An interesting Gartner press release from last week — “Gartner Says by Year-End 2013, Half of All Companies Will Have Been Asked to Produce Material from Social Media Websites for E-Discovery” — references a recent piece of research, authored by analyst Debra Logan, and published during December of 2010.

Not sure why they’re just getting around to promoting that report now, but it’s an interesting piece (Gartner subscribers can access a full copy of Social Media Governance: An Ounce of Prevention at Many of the most interesting points in the full document are actually made in the press release. These include:

  1.  Social media content isn’t special when it comes to eDiscovery: Says analyst Debra Logan, “Social media content is like all other content that is created by companies and individuals and is subject to the same rules, laws and customs.” So, just as with email, companies will need to be able to quickly discover and produce social media content in response to legal or regulatory discovery requests.

“In e-discovery, there is no difference between social media and electronic or even paper artifacts. The phrase to remember is ‘if it exists, it is discoverable’,” says Logan.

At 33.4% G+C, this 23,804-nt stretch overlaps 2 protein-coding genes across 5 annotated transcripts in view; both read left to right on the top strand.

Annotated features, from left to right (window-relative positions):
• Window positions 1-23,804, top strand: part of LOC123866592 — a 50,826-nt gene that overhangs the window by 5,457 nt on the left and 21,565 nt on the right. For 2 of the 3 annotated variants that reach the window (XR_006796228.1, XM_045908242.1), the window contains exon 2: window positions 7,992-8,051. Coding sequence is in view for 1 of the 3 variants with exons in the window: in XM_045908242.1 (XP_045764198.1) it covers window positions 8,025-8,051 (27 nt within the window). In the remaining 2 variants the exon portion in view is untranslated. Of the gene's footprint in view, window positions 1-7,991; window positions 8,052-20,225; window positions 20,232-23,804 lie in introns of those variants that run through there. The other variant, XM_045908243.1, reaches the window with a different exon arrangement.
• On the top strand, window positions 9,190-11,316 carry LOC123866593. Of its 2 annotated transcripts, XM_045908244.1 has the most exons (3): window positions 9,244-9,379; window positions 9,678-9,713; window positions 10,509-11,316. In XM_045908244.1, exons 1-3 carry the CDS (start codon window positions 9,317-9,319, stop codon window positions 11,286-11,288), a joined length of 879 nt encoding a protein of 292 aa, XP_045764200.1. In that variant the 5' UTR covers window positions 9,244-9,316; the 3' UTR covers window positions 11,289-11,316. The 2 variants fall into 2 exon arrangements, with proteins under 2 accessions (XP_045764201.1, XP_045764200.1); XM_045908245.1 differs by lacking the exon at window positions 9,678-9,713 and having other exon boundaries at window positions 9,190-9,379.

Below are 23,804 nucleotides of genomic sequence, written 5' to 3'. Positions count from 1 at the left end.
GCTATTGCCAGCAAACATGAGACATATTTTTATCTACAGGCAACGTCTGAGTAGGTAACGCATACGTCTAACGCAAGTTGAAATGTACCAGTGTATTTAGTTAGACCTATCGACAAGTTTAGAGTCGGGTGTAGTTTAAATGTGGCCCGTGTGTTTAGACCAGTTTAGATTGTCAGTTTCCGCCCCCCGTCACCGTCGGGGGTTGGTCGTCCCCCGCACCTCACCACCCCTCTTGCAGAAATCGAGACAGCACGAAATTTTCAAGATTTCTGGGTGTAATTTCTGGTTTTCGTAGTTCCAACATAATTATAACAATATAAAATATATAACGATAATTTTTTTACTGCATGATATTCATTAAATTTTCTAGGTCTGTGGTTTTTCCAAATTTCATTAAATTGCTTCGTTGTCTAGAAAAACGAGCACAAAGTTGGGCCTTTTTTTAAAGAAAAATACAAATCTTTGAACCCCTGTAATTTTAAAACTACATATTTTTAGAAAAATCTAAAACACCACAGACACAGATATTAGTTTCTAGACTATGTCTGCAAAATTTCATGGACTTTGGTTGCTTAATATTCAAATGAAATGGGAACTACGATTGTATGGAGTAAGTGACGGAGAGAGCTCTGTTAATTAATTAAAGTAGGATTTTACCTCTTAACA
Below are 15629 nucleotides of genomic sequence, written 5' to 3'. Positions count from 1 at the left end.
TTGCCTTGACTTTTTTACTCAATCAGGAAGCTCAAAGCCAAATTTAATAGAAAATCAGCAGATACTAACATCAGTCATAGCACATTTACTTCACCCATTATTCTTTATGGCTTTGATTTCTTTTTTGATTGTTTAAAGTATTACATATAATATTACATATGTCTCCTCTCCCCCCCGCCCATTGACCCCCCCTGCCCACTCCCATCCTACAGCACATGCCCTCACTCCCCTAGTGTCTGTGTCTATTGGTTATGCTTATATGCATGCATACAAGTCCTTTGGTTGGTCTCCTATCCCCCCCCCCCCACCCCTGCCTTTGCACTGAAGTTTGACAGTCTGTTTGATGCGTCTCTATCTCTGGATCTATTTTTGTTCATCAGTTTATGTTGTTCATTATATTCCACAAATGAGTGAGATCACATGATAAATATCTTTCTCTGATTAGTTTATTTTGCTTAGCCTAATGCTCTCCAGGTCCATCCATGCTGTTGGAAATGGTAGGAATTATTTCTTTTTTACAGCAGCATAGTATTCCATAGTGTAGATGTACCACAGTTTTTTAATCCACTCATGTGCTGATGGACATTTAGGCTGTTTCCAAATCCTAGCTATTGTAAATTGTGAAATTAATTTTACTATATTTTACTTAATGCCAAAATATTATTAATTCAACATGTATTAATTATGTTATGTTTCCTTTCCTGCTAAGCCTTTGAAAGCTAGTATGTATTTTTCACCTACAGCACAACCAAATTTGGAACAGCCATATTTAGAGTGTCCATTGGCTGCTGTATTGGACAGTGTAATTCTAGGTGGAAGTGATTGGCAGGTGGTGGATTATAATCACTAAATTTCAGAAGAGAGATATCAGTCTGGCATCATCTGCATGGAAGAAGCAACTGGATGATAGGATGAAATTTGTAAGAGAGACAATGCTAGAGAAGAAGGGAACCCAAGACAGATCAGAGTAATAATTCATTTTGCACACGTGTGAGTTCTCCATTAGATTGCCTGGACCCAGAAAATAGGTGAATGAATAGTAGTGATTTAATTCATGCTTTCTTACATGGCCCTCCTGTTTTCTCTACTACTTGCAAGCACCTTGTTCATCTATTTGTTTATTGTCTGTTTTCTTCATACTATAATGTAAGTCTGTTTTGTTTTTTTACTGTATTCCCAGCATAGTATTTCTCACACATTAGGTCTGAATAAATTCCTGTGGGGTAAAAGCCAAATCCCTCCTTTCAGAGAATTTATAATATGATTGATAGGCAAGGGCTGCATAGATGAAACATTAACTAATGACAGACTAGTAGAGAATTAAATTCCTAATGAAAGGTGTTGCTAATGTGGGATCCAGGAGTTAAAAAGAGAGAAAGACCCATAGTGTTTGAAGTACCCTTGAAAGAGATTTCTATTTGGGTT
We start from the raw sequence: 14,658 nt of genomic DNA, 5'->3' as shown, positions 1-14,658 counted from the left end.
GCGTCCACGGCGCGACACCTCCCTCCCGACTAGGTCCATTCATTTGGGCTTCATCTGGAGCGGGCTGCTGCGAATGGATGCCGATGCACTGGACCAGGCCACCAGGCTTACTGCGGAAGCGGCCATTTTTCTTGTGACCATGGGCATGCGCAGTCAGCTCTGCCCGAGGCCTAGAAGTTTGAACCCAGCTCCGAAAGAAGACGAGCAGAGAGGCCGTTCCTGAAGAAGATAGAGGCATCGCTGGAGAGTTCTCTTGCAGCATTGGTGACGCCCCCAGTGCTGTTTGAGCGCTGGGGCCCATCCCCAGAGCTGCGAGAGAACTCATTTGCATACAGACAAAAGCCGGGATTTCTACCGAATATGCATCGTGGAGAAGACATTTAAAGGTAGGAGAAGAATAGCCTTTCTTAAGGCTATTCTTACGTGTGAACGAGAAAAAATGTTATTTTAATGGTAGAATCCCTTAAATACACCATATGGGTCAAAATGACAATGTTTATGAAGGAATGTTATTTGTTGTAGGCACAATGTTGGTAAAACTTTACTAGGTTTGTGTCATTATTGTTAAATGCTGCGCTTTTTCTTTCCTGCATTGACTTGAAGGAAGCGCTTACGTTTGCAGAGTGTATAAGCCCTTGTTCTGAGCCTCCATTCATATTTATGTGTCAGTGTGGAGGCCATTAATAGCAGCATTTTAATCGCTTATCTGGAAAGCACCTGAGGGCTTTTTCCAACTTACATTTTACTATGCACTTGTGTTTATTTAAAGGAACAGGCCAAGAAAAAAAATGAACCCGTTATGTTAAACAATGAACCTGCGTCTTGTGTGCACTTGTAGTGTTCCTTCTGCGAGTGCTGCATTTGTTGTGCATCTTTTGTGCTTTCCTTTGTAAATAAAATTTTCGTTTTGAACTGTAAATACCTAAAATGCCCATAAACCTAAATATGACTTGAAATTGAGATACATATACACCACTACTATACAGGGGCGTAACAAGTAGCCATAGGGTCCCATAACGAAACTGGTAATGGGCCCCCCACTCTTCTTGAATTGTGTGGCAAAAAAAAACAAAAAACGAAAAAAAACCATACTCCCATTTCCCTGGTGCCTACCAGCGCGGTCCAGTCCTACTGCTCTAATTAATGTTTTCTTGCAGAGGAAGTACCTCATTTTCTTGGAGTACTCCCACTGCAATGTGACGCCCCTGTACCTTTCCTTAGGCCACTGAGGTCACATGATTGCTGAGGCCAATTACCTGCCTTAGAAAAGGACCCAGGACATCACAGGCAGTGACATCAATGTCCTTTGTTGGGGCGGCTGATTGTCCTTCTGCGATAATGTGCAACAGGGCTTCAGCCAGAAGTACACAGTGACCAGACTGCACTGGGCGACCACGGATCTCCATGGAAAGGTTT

1.  Keep social media policies simple and consistent: On the topic of policies, Logan suggests that, “Policymakers need to keep policies simple when it comes to what should and should not be done online. A good rule of thumb is that whatever the company code of conduct is for in-person encounters, and whatever the rules are for general good behavior and common sense, apply in the online world as well.”

Additionally, Logan notes that the “legal landscape” around social media remains in flux due to “overlapping, conflicting and contradictory laws and regulations.” Because there is no clear guidance, “the safest option is to have a consistent policy and apply it consistently.”

  1.  In the absence of technology controls, banning access might be appropriate: Says Logan, “If… a technology creates content that cannot be captured for archival purposes and that archive is required by law, then the organization must tell employees… not to use the technology, even unofficially.” Gartner’s press release also notes that Gartner estimates that, by the end of 2012, 50% of companies will attempt to block access to some or all social networking sites.

Of course, the problem with banning or blocking employee access to social media sites is that one is sacrificing the many benefits of social media in favor of security and compliance. As a result, many employees will attempt to “work around” such blocks and restrictions. Over time, such situations won’t be sustainable.

But the good news is that the technology to monitor, enforce compliance rules and retain/archive social media content actually exists today and is getting easier and less costly to deploy.